Thursday, November 8, 2007

Penningroth on The Claims of Slaves and Ex-Slaves to Family and Property: A Transatlantic Comparison

Dylan C. Penningroth, Northwestern University, has a new article, The Claims of Slaves and Ex-Slaves to Family and Property: A Transatlantic Comparison in the October 2007 issue of the American Historical Review. The editor describes the article this way:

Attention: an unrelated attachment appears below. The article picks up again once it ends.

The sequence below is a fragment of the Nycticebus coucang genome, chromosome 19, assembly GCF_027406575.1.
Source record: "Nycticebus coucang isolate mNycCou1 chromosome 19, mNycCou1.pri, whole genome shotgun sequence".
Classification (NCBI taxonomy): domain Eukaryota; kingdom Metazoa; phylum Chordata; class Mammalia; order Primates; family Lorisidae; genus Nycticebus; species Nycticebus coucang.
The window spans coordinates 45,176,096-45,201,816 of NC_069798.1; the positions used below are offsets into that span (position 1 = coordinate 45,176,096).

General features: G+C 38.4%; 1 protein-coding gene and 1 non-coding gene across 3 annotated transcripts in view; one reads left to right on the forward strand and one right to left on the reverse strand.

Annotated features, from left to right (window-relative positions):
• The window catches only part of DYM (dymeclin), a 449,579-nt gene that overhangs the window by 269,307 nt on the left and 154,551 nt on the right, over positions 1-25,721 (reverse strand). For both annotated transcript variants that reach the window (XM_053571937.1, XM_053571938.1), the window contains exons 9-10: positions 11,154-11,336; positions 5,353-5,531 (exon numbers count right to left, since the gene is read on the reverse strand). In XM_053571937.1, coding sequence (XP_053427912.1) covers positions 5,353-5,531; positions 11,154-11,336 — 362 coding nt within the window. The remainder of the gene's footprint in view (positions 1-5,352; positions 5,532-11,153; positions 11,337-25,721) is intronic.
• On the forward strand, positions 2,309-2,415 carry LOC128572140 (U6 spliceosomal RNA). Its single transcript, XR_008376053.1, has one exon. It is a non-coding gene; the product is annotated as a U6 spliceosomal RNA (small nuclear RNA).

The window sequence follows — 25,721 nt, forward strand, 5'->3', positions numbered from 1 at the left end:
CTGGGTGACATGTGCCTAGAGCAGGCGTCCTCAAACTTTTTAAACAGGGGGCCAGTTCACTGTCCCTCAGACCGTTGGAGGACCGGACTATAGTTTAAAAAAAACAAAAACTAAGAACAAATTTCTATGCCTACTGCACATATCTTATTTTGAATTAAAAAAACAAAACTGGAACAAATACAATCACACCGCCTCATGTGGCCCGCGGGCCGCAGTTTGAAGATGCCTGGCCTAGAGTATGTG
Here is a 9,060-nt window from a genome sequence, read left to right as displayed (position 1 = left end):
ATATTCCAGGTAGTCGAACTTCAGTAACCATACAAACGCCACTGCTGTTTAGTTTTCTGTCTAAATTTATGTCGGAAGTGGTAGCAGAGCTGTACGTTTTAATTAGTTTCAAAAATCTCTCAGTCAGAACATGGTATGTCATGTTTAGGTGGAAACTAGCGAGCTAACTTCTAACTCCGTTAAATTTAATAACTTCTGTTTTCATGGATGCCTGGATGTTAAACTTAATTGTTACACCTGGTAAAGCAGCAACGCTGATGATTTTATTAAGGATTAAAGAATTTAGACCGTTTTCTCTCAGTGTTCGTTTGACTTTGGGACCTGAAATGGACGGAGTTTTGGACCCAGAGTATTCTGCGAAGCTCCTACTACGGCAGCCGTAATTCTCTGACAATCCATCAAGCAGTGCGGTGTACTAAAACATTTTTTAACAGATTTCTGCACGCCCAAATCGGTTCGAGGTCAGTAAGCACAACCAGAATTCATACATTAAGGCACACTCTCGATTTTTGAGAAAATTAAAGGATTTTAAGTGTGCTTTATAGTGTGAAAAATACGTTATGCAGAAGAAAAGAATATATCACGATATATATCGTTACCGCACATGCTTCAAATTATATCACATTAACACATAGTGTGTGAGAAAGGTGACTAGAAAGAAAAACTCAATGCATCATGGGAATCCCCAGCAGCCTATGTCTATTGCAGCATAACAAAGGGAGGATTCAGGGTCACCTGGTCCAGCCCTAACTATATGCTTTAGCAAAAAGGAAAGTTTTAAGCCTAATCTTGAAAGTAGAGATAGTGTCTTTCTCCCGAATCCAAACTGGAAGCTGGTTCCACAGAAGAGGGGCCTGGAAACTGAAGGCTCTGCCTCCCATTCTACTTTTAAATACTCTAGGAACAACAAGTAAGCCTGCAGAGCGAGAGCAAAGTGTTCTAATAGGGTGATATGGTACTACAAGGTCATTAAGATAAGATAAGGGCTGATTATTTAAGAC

In “The Claims of Slaves and Ex-Slaves to Family and Property: A Transatlantic Comparison,” Dylan C. Penningroth offers a comparison between the U.S. South and the southern Gold Coast in the nineteenth century. His focus is on the claims to property and family by slaves and former slaves in these two societies. His study is intended to be suggestive rather than definitive, but he presents it as an experiment in comparative history, bringing together two regions and two slaveholding cultures that are rarely considered together. In significant ways, he finds, the histories of both regions were shaped by debates over claims made by slaves and their descendants to kinship and the products of their labor. Those debates drew upon and, in turn, influenced understandings of property, slavery, and social identity for all people, not only slaves, leaving a legacy for the twentieth century.

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